Libya is exempt from a program led by the Organization of Petroleum Exporting Countries to drain a surplus on the five-year average of global crude oil inventories through managed declines. Small fits and starts from Libya, therefore, have big market implications.

On the economic front, the Organization for Economic Cooperation and Development said quarterly growth in real gross domestic product for its members was up 0.7 percent in the second quarter, compared with 0.5 percent in the previous quarter. Japan led the pack with a jump from 0.4 percent to 1 percent, while the British economy shrank from 0.3 percent to 0.2 percent in the second quarter. GDP in the United States, the world's leading economy, grew from 0.3 percent to 0.6 percent.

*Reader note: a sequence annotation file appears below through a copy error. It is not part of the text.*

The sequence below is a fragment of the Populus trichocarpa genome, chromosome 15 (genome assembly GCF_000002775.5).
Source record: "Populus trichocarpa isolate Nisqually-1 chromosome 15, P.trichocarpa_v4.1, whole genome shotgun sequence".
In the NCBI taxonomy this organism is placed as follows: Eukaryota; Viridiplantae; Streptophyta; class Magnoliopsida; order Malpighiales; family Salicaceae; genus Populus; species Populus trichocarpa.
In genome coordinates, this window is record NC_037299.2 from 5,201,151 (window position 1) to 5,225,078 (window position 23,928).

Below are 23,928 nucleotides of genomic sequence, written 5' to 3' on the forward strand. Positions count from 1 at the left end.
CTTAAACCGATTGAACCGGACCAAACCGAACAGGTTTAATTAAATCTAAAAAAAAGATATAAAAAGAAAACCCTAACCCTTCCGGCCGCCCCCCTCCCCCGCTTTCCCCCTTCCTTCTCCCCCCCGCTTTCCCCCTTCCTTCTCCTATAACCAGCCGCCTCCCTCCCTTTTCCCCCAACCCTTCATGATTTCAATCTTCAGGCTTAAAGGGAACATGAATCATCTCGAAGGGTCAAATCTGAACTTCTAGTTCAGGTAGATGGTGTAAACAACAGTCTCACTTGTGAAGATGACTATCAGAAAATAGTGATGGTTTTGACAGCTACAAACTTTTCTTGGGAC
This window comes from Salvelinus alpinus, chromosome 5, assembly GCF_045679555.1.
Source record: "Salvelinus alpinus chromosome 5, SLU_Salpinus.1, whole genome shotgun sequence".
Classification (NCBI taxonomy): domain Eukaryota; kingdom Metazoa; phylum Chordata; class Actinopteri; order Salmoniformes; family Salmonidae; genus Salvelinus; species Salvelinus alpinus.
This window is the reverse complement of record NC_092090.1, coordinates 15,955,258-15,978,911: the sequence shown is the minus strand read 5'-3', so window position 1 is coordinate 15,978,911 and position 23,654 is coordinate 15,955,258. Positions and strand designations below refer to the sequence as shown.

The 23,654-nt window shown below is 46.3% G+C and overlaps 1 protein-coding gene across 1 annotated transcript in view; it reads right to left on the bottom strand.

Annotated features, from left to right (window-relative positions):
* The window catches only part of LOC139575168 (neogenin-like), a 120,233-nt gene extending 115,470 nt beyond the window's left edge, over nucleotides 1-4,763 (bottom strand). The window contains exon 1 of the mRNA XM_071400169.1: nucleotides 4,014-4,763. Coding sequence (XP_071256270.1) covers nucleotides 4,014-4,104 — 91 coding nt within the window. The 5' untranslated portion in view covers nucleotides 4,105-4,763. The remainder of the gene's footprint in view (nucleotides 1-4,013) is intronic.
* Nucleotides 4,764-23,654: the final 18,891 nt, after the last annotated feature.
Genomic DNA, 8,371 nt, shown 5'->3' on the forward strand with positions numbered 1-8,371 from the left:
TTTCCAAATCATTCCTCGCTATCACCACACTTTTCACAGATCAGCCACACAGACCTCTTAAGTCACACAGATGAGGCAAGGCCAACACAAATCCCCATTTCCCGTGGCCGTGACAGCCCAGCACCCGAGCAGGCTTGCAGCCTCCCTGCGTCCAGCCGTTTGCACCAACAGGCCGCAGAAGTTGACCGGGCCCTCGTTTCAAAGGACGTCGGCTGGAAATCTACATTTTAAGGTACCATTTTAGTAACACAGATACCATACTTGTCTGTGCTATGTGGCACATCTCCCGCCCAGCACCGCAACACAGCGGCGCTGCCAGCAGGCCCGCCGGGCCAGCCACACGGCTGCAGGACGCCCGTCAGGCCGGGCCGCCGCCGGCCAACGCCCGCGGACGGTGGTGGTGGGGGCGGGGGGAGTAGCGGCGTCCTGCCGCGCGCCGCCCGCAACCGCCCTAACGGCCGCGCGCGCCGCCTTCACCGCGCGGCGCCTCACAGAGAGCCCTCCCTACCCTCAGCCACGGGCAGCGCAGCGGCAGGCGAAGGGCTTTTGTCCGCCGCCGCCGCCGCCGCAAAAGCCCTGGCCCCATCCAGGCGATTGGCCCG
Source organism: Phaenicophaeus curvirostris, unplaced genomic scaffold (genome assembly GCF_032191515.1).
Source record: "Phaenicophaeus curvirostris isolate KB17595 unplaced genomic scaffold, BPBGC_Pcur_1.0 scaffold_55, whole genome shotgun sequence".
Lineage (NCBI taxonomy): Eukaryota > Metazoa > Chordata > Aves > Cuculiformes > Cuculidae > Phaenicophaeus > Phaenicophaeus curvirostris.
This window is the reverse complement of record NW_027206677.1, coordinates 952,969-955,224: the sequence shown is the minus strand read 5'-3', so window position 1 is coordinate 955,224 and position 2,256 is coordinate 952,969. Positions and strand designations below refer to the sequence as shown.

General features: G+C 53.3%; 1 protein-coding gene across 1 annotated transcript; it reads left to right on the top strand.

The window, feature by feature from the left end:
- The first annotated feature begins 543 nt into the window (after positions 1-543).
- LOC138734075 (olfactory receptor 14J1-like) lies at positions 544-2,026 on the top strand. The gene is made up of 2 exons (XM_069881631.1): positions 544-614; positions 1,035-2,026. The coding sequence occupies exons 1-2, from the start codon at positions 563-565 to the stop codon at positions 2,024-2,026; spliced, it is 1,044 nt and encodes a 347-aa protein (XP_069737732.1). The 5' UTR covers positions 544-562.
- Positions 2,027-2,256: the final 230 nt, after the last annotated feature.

"Year-on-year GDP growth for the OECD area accelerated to 2.4 percent in the second quarter of 2017, compared with 2.1 percent in the previous quarter," its preliminary estimate for the second quarter read.

Norway's Statoil takes first steps into Argentina's lauded shale
Washington (UPI) Aug 25, 2017
Norwegian energy company Statoil said Friday it signed an agreement with Argentine company YPF to explore parts of the "world-class" Vaca Muerta shale basin. Statoil under the terms of the agreement took a 50 percent stake in the Bajo del Toro exploration permit in the Neuquén Basin alongside YPF. The Norwegian company said it would fund all of the costs associated with activities in t ... read more